I was interviewed today on RFI, France's international radio. The topic was Avigdor Lieberman's upcoming visit to Paris. It went, in substance, like this.
Question: How come Lieberman is not officially endorsing the two-state solution?
Answer: Why should Israel support a "solution" that keeps working in theory and failing in practice, and that is systematically rejected by the Palestinians? They rejected partition in 1937 and in 1947, showed no interest in establishing a state between 1949 and 1967, and rejected both the Camp David proposals and the Clinton parameters. They are now partially ruled by Hamas, which denies Israel's right to exist, and by Fatah, which denies Israel's right to be Jewish. Creating a Palestinian state while Hamas has the upper hand and Iran is about to become nuclear would pave the way to Israel's destruction, not to peace. The Palestinians have to choose between the "right of return" and the "two-state solution." And they will not be inclined to choose realism and compromise while backed, incited and manipulated by a nuclear Iran.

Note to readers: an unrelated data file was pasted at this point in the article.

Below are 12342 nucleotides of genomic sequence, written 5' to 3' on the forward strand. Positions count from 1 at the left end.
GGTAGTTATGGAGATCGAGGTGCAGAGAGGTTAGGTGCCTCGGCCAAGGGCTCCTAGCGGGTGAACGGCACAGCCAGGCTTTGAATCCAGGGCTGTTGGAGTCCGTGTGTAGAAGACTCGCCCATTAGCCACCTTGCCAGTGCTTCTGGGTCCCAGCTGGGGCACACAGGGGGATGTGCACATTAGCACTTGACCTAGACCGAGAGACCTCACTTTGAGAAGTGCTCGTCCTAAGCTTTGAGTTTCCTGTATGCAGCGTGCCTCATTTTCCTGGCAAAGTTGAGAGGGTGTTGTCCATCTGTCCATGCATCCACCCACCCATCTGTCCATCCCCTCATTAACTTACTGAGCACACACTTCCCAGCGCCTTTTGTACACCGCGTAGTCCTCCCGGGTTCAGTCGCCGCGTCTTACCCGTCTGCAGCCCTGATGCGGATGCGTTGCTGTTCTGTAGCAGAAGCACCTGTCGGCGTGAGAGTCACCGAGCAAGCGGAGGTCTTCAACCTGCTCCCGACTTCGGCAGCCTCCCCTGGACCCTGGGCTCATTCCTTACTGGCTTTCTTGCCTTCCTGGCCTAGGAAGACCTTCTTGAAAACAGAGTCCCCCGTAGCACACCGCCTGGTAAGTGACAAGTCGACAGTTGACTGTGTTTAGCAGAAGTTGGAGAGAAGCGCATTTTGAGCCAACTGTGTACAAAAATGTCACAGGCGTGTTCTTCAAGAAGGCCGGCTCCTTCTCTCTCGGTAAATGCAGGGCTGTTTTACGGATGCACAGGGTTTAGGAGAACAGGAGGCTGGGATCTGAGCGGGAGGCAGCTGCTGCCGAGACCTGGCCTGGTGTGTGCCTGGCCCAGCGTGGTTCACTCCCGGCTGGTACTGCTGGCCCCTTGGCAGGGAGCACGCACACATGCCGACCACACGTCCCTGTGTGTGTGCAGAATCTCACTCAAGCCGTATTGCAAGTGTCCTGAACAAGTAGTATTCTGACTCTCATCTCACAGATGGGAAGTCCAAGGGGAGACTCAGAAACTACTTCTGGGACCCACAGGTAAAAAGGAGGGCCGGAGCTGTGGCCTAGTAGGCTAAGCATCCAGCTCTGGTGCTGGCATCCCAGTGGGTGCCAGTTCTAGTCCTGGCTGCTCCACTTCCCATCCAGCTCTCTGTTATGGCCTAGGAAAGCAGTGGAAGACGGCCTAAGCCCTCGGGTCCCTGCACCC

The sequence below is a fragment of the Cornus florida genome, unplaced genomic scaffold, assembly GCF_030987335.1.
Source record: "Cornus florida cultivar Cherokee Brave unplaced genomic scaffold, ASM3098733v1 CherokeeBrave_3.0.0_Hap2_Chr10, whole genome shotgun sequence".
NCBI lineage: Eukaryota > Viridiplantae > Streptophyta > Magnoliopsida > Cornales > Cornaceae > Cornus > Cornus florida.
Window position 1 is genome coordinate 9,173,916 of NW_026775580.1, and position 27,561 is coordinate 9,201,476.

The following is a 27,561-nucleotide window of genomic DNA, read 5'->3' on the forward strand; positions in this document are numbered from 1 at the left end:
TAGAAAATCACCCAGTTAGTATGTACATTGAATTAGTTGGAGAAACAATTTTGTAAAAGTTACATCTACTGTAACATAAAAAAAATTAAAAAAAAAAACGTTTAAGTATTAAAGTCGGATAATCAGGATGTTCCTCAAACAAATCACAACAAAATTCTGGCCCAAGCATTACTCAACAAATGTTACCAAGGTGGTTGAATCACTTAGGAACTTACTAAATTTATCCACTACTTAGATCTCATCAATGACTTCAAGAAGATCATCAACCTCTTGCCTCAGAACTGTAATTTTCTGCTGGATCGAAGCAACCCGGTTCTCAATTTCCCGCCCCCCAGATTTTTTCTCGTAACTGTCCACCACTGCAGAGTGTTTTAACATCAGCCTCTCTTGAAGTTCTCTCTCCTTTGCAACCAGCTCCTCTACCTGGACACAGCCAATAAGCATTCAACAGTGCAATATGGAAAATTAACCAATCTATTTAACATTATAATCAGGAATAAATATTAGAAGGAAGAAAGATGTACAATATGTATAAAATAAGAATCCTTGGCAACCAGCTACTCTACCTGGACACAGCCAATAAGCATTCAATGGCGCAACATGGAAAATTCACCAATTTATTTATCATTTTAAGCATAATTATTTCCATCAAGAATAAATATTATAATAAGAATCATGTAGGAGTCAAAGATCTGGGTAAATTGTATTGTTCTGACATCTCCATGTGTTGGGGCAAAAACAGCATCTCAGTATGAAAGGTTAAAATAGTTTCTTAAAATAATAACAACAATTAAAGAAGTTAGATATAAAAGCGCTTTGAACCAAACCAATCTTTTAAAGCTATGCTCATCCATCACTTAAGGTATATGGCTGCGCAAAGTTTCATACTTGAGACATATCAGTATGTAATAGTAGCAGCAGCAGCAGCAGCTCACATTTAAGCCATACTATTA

Question: Hmm. Well, Lieberman's refusal to unequivocally endorse Palestinian statehood is probably why he's going to get a cold shoulder in Paris. Bernard Kouchner is not going to hold a join press conference with him. Isn't that understandable?
Answer: I don't remember your country giving a cold shoulder to a Turkish official for not accepting the creation of a Kurdish state or for not ending the occupation of Cyprus.
Silence # 2 (slightly longer this time).
Question: President Sarkozy will probably not receive Lieberman, obviously because of his views. How do you feel about this?
Answer: Sarkozy had no problem receiving Muammar Gaddafi at the Élysée Palace. How do you feel about that?
Silence # 3 (swiftly replaced by a "thank you very much," meaning "I think we'll stop here").
Friday, May 22, 2009
Sometimes, Interviews Go Just Great
Over at Emmanual Navon's blog, "For the Sake of Zion":, I found this post: